Hi Daniel,
    Chugging along, still, I see. The profession is better for it. 

   I’ve been retired for 6 years, now, but I still have not gotten the work out of my blood. I’m president of the local historical society and derive a lot of satisfaction from the progress we’re making preserving a history unlike any in the state of Vermont. Elevator speech version:  between 1903, when the Woodbury Granite Company won the contract for the Pennsylvania State Capitol, and 1923, when it won the contract for the AT&T Building on 5th Avenue in New York, Hardwick was the home office of the largest building granite company in the world. Any time you go through Union Station in DC, think of Hardwick. 

The company died slowly after skyscrapers replaced classical buildings as corporate headquarters and public spaces in urban areas, and the community died along with it. When I moved here in 1971, it was in pretty rough shape. But, it has rebounded. It’s not what it was in 1910, but it’s also not what it was in 1971. 

We have a serious history that most people don’t know about, and we have the old railroad station as the museum and archives for the town’s history. We have a good website and have begun to make inventories and finding aids available and searchable. We have several important “hidden collections” for which the finding aids will go onto the website within a year or so. I’ve got the inventory done, but the finding aid is not DACS compliant, yet. 

I took the SNAC training in anticipation of bringing the major players into the public’s view, and I was gob-smacked when I realized that every name in the database must link to an EAD encoded finding aid.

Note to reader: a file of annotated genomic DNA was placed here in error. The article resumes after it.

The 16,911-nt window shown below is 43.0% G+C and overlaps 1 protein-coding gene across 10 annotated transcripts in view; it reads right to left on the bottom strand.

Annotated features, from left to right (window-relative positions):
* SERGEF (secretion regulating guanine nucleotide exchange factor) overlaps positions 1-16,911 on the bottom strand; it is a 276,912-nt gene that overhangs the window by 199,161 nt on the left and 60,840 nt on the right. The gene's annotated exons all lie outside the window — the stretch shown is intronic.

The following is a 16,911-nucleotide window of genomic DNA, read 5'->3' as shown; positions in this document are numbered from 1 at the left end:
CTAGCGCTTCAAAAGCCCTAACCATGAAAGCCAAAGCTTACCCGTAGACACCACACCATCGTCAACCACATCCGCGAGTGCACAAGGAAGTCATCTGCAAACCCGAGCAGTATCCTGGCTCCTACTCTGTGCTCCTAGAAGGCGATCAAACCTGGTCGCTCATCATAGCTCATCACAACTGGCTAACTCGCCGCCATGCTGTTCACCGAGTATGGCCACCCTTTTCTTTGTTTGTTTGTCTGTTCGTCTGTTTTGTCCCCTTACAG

For about 5 years, I noodled over the question of whether I should encode our finding aids in EAD or just post them as searchable.pdf files. I had just about decided on.pdf when I ran into that SNAC requirement; that prolonged the quandary for another for another couple years. 

I’ve finally decided to eschew EAD and EAC as delivery systems. It finally dawned on me that nobody with my credentials is going to follow me to Hardwick. Putting all our records on the web in a format that takes a substantial amount of training sets my successors up to fail to keep the work going. Long term, that’s an exercise in ego, not responsible professional behavior. 

Nor do I see any EAD/EAC conversion shops popping up. So, I will create finding aids and authority files with standards-compliant data elements and content, but without the encoding the national and international projects require. 

So, here’s why I’m taking up your time:  in the later years of my formal involvement with the profession, much was being made of the need to bring “hidden collections”, the important stuff contained in places like the Hardwick Historical Society, into the sight and grasp of researchers, and it was widely assumed that technology could do that. 

But, by requiring encoded data, projects like SNAC and perhaps NAFAN actually shut out thousands of small repositories, keeping us and our collections “hidden”. 

What’s the solution?

All’s well with me. Vermont has a positivity rate of less than 1%, having tested about 25% of the general population and 100% of all returning college folks. 

I hope you’re the same. I’m sure the fires in the west worry you, and perhaps they have cost you dearly. If so, I’m sorry. 

The Vermont real estate market is tough on locals, again, as escapees from both the corona virus and the fires have begun to buy properties, sight unseen.  

Finally, one of my nephews teaches computer science at UMd. He’s on the software side, so I passed the job announcement along to him. 

Stay well. 


On Sep 11, 2020, at 10:39 AM, Pitti, Daniel V (dvp4c) <[log in to unmask]> wrote:

The University of Virginia Library is seeking qualified applicants for a newly created Programmer / Developer position to support Building the Foundation for a National Finding Aid Network (NAFAN), a two-year research and demonstration project to establish the foundation for a national archival finding aid network.


The California Digital Library (CDL) is the project lead and is working in close collaboration with the University of Virginia Library and OCLC.